The Real Purpose of Facebook for Writers

Image courtesy of Stuart Miles at

Image courtesy of Stuart Miles at

I’ll just go ahead and say it: I hate Facebook.

With that, I could imagine music scratching to a halt, loud gasps filling the air, and chairs dragging on the floor as everyone turns to see who is the weirdo that dared to make such a blasphemous statement.

But it’s true, and I say it without apology.

Just a couple of seconds on the damn site fills me with more pain than having to watch a marathon of Keeping Up with the Kardashians.

Why Do I Hate Facebook So Much?

It’s too distracting.

Everyone’s poking everything, inviting you to play Candy Crush, checking out pictures, sending flirty messages. Basically doing nothing productive (and I already spend enough time doing nothing productive).

You would think that a place as text intensive as Facebook would be a writer’s dream, right?

But it’s not.

Reason being is that the audience is too broad.

No one’s there for any one specific reason. And if you manage to stumble into a reader (who is not your mother), the chances that they’re interested in your work is pretty slim.

Going on Facebook to look for readers is like walking down the streets of New York City saying “Buy my book! Buy my book! Buy my book!” jpg

Not the most effective way to market and find buyers, and ultimately readers.

Sure, you can successfully use Facebook to build followers and market a product, but that’s what your blog is for, and it’s so much easier.

Instead of going where the entire world is and trying to conveniently bump into a reader, it’s better to go where your audience gathers.

For a fantasy writer like myself, this would involve actively participating on a social fantasy site like ElfWood, or getting a story posted on a short story site like Daily Science Fiction.

Yet recently, I’ve been on Facebook more than I’ve ever been in my entire life.


Introducing the real power of Facebook: groups

A group is where people of common interest come together. So using the New York City analogy, you would actually enter a building where like-minded people gather: your audience.

Here is where the marketing value of Facebook shines. So far, I was able to find (or was invited to) a group of fantasy writers.

We read each other’s stuff, and we have Skype meetings to share our critiques.

Thanks Facebook.

Eventually I want to join a fantasy readers group where I’ll start engaging with members, participating in activities, and sharing thoughts on books I’ve read.

Once I’ve got their attention, then I can introduce them to my writing.

Much better than asking everyone to buy my book, right?

So if you actually find me on Facebook, don’t worry, no one has hacked my account. It’s actually me participating in a group.

Just don’t expect me to poke you.

What do you think of Facebook? Are you a fan? Do you use it for something other than Candy Crush? Let me know in the comments.

5 Thoughts on “The Real Purpose of Facebook for Writers

  1. I like to keep FB separate from my writing pursuits. I do follow a lot of groups that offer articles and stuff for writers, but I tend to rely on Twitter more for linking to other writers. The only bad thing about Twitter is we are all basically shouting at each other to buy our books, so my feed tends to come off as one long advertisement. Only a select few actually engage one another in conversation, which is what I’m really after. I prefer to discuss writing as a whole with others, then maybe it’d lead to exchanging ideas/critiques. Writing is a solitary profession, so it’s nice to be able to talk about the process with others.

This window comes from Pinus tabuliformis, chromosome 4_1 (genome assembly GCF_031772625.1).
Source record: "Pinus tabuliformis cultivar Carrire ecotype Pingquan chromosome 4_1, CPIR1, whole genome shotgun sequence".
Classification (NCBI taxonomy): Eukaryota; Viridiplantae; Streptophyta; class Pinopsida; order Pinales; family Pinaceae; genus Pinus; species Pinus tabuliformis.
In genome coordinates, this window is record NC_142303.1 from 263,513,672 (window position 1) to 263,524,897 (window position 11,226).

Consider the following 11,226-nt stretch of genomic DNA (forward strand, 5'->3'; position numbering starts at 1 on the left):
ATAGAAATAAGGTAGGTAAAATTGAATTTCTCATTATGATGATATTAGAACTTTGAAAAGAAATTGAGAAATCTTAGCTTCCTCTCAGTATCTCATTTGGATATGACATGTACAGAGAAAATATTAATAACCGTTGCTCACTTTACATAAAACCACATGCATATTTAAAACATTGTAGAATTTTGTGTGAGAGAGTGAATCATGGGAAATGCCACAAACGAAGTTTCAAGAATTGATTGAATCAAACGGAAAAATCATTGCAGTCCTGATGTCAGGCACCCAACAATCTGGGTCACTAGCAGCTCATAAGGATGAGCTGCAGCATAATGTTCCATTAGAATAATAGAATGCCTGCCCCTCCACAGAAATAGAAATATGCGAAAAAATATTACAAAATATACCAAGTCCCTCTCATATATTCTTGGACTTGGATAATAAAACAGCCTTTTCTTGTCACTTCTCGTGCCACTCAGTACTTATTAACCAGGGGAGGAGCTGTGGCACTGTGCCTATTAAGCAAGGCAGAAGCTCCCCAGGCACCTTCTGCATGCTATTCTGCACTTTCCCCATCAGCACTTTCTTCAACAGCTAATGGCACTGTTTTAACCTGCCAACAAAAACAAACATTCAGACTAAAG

• I also started using twitter to engage with other writers and readers, but I don’t take it seriously anymore because I felt like other writers were just pushing their books on me, just like you said. And there’s also that 140 character limit thing.

      It sounds like you know how to use it a lot better than I do.

  2. I am in 100% accord with you, Knights.

    I despise Facebook and yet have been on it more than ever. Thankfully it’s on account of a few Groups in which I’m enlisted. But that news feed is really bloody annoying.

    As a fellow fantasy reader + writer, are there any particular groups you’d recommend I try to weasel my way into? It sounds like you’re doing exactly what I need to do. I’m part of the NaNoWriMo Group, which has proved to be most helpful, but like a lot of them it’s full of hobbyists and happens to be *too* big (20,000+ members, of all sorts of genres).

    As for Twitter, here’s my two cents: I use Twitter sparingly. I swore to never use it for selling something, whether it’s a book when I have one ready, or my services as a freelance editor. That’s how I market myself online, but the only thing I do on Twitter, self-promotion-wise, is provide links to new blog posts. Writers I’ve followed who’ve done nothing but post tweets about “Hey, need a gift? My new book is out…” etc. are promptly unfollowed.

    Kudos to promotion via blog. I agree that that’s the best way to do things. Use social media not to spread yourself thin, but to direct traffic from multiple outlets to your home base – your blog 😀

    • Thanks Jesse.

      As for a Facebook fantasy group, I would definitely recommend Skywriters. They invited me to join and things have really been going well, complete with Skype meeting twice a month.

      Let me know if you’re interested and I’ll tell the moderator to look out for your request.

      And I didn’t know you are an editor. Maybe I can hire your services.

Leave a Reply

Post Navigation